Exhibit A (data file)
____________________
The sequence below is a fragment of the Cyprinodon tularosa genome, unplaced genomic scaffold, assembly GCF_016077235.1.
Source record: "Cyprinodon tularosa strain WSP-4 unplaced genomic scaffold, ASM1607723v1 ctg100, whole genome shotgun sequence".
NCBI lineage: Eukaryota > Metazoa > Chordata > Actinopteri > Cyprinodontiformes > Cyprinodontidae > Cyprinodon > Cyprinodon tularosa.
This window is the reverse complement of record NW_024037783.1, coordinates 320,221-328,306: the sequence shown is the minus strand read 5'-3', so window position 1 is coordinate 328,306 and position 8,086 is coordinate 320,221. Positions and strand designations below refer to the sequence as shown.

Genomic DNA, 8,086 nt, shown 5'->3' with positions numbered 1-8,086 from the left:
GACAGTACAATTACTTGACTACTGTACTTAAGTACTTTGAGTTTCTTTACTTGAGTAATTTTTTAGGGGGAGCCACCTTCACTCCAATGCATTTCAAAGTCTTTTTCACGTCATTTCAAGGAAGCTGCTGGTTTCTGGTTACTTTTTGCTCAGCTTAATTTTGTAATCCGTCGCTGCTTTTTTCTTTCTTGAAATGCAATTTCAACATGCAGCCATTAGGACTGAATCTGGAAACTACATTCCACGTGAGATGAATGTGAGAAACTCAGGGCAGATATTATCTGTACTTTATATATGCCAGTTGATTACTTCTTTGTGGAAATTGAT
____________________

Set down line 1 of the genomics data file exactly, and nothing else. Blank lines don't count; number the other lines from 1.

The sequence below is a fragment of the Cyprinodon tularosa genome, unplaced genomic scaffold, assembly GCF_016077235.1.